Writing prompts and challenges

Real Books vs. E-Books

We had a discussion about books and reading with my colleagues at work yesterday. We ended up having a healthy debate over which are better – real books or e-books. I’m not exactly sure which form of books won, but the general rule was that the younger generation (in their twenties and early thirties) was pro e-books and the experienced generation (in their forties and early fifties) was pro real books.

I’m usually rooting for the underdog just because I think the underdog needs a fair defense too, but in this battle I was pretty much indecisive and prefer them both equally. To find out what I actually think, I decided to list the pros and cons of the two formats of the written word.

Books vs ebooks

I gave real books 7/11 thumbs up while e-books ended up having only 4/11 thumbs up. You don’t have to be a rocket scientist to know that I prefer the real books. I do own an e-reader and I love it, but because of the bottom fact on the list I don’t own too many e-books.

I think Finland in general is behind on this trend and there aren’t very cheap e-books for sale. If I can get the paperback edition cheaper, why wouldn’t I buy it.

The list isn’t perfect actually. There are a couple of pros for e-books I think maybe should be on the list. E-readers usually support audio books as well, which is great. I usually use my iPod for that, so this feature doesn’t really matter to me. Another great feature an e-reader has is that with a reader you can do a word search from any book you have on your reader. You can easily find a topic you are looking for in the book without having to leaf through the whole book.

One great feature in a reader that I just this second thought of, is that with a reader you can choose the size of the font that best suits for you. So if you have trouble seeing well, you no longer have to leave the small-print books in the store.

My final calculations show that I’m still indecisive. It seems to be a tie. After adding these three pros to e-books the final results are 7/14 for both.

My personal opinion is that if you read only a few books (1-8) a year, you probably won’t need an e-reader, but if you read a lot (50+) in a year, you might find an e-reader very useful. At the end of the day it doesn’t really matter which format you prefer, because the content is pretty much the same in both, right? An e-book won’t tell a different story from a regular book. 🙂 Maybe you’ll save a few trees by reading e-books…

Which format do you prefer? Answer the poll on weekly writing challenge and see what other people think!

With warm hugs and gentle thuds – Keri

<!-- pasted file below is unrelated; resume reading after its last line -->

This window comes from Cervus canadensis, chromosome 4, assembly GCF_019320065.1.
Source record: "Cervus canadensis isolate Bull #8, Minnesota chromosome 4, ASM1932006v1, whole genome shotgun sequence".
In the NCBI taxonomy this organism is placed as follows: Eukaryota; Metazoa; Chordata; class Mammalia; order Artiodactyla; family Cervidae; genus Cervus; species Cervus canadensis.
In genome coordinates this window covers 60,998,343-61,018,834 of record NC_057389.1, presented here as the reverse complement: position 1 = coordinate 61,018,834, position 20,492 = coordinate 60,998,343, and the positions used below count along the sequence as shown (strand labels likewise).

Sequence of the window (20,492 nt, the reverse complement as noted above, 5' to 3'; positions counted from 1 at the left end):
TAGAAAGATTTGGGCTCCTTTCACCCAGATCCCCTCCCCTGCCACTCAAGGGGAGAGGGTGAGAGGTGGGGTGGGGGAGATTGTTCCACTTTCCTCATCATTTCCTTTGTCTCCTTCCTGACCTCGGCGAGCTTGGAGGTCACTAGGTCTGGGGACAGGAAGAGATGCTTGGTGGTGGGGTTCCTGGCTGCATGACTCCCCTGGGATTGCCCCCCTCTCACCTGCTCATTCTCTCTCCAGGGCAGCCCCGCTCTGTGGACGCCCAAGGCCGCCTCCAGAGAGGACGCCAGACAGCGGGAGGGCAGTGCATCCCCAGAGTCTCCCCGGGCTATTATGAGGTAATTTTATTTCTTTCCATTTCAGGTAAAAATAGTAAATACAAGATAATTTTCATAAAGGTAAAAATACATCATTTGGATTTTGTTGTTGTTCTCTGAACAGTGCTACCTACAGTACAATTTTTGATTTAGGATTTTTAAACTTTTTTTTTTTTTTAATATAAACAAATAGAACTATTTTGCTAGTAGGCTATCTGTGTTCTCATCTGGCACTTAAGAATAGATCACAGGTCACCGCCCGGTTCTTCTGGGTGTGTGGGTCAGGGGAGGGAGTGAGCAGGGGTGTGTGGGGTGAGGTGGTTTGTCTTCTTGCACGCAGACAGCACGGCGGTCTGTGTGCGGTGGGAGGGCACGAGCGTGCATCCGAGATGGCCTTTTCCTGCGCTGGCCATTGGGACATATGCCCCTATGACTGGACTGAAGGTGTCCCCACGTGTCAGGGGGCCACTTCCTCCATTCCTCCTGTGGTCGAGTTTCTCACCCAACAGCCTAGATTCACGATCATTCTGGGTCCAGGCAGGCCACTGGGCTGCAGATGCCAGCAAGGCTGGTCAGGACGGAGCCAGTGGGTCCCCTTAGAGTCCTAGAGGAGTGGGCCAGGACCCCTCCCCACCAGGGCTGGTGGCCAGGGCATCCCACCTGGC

4 thoughts on “Real Books vs. E-Books

  1. Libraries are now carrying both forms, which means the instant you want another book just download it instead of waiting for a good day to head down to the library.

    Furthermore are we seeing the end of booksellers and libraries on this technologial front? Just like HMV??

    I, like you, am benchsitting on this one. I get cool stats like how many pages I read in a minute, my hot reading times (ie: overnight or lunch time) etc. I also don’t have to wait for shipping or as noted with the library waiting for a good day for me to physically enter the bookstore/library. ON THE OTHER HAND I constantly forget about my e reader (currently tucked among my physical books) thus it has sat uncharged for about 2 years.

    I have read more on my tablet, computer and smartphone than my ereader and even more physical books than all those combined despite all these technologies I own.

    Maybe the real book won here.


    1. I know it’s possible to get e-books from library as well, but as I mentioned in the post Finland is way behind and the collection of e-books in my library is just 33 books and most of them I don’t even want to read, because they don’t interest me. I would love to borrow e-books from the library if the collection was more versatile.

      I haven’t seen my reader’s charger for a long time, so for now my reader is also sitting on my nightstand unused.

      Right now I think real books are better, but who knows what I think in five years from now. 🙂

      Thanks for your great comment!

  2. I’m on the fence, too. I have both; thousands of books in my house, over 100 on my e-reader (thank you, Gutenberg Project!). I prefer books for lots of reasons, but the convenience of the e-reader is awesome. If they ever find a reasonable price point for e-books and companies consider customers to be actual owners of the titles they buy, the scales may tip in the e-readers’ favor.

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